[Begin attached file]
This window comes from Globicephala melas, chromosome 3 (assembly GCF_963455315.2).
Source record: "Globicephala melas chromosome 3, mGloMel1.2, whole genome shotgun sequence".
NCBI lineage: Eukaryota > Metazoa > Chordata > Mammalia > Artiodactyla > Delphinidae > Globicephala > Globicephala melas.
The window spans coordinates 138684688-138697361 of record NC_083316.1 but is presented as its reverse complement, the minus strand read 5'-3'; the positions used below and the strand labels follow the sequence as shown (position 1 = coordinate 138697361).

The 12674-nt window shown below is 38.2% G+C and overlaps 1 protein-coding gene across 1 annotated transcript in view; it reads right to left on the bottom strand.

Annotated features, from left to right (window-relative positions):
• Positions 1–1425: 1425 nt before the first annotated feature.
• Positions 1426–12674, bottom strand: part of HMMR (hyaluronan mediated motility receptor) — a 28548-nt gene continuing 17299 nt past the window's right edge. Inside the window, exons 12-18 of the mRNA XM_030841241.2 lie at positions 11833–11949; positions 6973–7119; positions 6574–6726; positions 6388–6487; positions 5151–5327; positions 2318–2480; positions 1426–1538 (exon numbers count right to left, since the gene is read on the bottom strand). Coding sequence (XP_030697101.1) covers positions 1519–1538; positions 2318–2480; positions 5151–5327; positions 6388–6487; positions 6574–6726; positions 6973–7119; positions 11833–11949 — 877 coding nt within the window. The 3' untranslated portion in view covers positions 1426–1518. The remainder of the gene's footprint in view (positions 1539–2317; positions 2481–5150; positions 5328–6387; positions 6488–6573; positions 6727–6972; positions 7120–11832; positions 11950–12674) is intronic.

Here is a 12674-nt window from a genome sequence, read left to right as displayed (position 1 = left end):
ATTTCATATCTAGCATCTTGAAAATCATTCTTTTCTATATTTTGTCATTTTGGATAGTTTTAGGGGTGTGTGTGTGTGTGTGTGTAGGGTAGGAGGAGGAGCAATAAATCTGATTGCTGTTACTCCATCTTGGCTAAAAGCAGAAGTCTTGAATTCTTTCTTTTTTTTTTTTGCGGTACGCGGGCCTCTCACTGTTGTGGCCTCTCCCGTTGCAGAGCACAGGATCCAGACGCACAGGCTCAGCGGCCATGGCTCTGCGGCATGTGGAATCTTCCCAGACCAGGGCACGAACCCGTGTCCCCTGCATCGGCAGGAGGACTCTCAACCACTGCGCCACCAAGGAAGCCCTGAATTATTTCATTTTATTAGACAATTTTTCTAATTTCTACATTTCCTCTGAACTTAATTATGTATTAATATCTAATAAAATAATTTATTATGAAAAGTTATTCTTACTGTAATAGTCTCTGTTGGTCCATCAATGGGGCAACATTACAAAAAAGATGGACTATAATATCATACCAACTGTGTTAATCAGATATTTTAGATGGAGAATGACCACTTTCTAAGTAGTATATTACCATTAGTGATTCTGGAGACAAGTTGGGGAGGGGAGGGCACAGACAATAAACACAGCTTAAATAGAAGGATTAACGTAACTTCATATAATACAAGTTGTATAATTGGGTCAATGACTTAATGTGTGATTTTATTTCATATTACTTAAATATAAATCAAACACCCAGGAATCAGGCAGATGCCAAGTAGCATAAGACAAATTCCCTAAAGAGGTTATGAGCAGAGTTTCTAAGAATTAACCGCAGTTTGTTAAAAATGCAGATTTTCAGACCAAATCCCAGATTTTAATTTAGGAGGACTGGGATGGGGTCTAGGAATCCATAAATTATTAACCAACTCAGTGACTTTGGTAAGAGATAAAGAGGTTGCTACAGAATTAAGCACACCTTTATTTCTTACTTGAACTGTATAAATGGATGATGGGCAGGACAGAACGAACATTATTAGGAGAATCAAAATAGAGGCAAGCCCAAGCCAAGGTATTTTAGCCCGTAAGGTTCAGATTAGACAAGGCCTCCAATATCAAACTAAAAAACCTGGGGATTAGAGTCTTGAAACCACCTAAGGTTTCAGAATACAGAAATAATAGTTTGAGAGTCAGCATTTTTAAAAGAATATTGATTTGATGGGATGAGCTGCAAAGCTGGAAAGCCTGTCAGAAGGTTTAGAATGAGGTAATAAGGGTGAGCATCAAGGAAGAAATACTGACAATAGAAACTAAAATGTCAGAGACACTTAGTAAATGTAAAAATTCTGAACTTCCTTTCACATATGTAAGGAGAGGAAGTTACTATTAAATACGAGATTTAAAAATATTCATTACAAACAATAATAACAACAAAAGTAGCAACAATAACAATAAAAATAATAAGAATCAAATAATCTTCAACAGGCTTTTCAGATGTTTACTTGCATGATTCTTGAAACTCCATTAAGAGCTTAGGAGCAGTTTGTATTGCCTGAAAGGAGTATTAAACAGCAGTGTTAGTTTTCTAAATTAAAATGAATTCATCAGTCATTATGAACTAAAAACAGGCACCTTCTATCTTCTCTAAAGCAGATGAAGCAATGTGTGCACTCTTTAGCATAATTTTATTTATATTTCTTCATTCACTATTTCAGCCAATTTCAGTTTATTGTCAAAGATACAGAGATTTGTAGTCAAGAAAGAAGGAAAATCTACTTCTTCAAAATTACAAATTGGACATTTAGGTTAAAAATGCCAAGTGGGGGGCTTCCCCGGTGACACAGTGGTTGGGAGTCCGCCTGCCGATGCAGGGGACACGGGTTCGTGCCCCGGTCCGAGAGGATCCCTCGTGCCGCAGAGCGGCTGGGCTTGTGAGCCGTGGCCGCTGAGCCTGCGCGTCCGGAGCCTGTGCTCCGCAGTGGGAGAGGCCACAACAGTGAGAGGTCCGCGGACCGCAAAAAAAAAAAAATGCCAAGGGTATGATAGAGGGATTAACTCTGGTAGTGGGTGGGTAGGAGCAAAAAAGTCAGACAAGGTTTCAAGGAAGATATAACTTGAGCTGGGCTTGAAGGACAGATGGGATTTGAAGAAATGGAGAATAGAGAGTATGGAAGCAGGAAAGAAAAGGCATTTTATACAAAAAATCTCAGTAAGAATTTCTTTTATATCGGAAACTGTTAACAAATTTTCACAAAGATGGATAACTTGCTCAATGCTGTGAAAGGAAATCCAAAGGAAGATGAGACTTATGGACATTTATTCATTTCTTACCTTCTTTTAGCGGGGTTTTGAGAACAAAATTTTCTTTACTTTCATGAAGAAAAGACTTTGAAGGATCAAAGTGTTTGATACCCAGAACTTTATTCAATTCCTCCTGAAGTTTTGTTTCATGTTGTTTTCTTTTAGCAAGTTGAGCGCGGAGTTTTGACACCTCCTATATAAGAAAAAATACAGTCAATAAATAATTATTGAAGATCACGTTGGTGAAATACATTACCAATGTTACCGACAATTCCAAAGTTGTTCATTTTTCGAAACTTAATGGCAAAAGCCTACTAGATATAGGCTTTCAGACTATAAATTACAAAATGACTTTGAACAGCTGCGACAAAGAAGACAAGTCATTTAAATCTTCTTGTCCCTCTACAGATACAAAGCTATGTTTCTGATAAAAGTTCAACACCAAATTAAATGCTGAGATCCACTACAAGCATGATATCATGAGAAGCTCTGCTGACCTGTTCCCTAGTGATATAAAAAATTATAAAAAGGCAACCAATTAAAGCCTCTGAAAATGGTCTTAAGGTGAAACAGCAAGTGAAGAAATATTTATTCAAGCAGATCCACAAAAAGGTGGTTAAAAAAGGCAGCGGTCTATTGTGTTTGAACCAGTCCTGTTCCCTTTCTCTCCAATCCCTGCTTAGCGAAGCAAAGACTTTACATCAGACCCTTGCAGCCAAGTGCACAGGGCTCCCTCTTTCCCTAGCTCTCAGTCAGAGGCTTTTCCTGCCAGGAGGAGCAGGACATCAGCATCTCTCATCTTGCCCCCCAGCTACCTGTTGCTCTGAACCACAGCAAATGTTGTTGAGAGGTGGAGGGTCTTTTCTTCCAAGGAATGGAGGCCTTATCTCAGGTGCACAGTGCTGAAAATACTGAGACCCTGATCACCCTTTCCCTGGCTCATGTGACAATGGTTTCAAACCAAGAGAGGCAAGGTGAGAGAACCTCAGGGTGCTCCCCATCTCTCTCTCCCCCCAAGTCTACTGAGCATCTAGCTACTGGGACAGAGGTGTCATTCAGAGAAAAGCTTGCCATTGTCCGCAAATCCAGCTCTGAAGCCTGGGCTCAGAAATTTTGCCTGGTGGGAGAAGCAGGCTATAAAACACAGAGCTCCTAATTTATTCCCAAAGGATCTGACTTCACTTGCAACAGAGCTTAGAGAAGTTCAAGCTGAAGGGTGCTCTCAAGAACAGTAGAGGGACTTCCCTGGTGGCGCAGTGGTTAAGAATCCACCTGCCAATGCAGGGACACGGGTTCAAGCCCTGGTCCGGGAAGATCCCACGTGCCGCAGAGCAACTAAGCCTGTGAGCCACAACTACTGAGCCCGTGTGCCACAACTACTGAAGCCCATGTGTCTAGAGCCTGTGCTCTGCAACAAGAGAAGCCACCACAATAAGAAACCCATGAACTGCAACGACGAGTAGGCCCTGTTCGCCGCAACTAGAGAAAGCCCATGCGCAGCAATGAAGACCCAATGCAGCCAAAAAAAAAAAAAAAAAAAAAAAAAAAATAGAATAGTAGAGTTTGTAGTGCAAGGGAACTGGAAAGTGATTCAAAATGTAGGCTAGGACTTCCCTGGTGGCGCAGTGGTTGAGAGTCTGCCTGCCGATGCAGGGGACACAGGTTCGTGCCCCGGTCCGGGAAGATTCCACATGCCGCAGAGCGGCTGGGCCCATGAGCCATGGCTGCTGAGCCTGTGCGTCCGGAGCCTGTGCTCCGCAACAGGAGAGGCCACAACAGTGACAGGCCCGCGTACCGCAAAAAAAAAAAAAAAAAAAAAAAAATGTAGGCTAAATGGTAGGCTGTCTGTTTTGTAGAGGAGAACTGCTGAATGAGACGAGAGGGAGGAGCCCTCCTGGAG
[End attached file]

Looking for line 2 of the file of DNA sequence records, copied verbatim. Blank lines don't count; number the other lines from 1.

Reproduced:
Source record: "Globicephala melas chromosome 3, mGloMel1.2, whole genome shotgun sequence".